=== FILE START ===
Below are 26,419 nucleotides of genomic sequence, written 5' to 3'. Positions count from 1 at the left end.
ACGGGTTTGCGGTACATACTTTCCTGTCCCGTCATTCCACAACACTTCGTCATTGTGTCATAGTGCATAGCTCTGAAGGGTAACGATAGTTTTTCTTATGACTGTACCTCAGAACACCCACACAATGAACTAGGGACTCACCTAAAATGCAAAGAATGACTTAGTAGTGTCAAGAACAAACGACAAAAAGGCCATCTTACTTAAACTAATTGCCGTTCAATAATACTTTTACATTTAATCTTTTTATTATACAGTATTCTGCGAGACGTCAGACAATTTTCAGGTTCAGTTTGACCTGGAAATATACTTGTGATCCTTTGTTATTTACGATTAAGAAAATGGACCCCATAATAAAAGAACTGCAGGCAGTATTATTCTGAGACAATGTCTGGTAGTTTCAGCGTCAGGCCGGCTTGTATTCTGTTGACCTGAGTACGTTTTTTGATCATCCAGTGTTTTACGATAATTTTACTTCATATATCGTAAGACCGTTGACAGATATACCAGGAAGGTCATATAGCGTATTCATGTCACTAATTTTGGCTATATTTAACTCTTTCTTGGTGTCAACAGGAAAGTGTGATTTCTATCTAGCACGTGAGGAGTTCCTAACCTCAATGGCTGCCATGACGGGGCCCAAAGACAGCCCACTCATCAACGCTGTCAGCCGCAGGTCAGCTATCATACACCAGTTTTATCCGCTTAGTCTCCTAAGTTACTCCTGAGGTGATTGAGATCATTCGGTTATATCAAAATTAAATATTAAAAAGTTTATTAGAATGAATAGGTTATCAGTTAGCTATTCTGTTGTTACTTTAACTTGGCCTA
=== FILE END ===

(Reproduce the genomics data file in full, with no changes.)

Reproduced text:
Below are 26,419 nucleotides of genomic sequence, written 5' to 3'. Positions count from 1 at the left end.
ACGGGTTTGCGGTACATACTTTCCTGTCCCGTCATTCCACAACACTTCGTCATTGTGTCATAGTGCATAGCTCTGAAGGGTAACGATAGTTTTTCTTATGACTGTACCTCAGAACACCCACACAATGAACTAGGGACTCACCTAAAATGCAAAGAATGACTTAGTAGTGTCAAGAACAAACGACAAAAAGGCCATCTTACTTAAACTAATTGCCGTTCAATAATACTTTTACATTTAATCTTTTTATTATACAGTATTCTGCGAGACGTCAGACAATTTTCAGGTTCAGTTTGACCTGGAAATATACTTGTGATCCTTTGTTATTTACGATTAAGAAAATGGACCCCATAATAAAAGAACTGCAGGCAGTATTATTCTGAGACAATGTCTGGTAGTTTCAGCGTCAGGCCGGCTTGTATTCTGTTGACCTGAGTACGTTTTTTGATCATCCAGTGTTTTACGATAATTTTACTTCATATATCGTAAGACCGTTGACAGATATACCAGGAAGGTCATATAGCGTATTCATGTCACTAATTTTGGCTATATTTAACTCTTTCTTGGTGTCAACAGGAAAGTGTGATTTCTATCTAGCACGTGAGGAGTTCCTAACCTCAATGGCTGCCATGACGGGGCCCAAAGACAGCCCACTCATCAACGCTGTCAGCCGCAGGTCAGCTATCATACACCAGTTTTATCCGCTTAGTCTCCTAAGTTACTCCTGAGGTGATTGAGATCATTCGGTTATATCAAAATTAAATATTAAAAAGTTTATTAGAATGAATAGGTTATCAGTTAGCTATTCTGTTGTTACTTTAACTTGGCCTA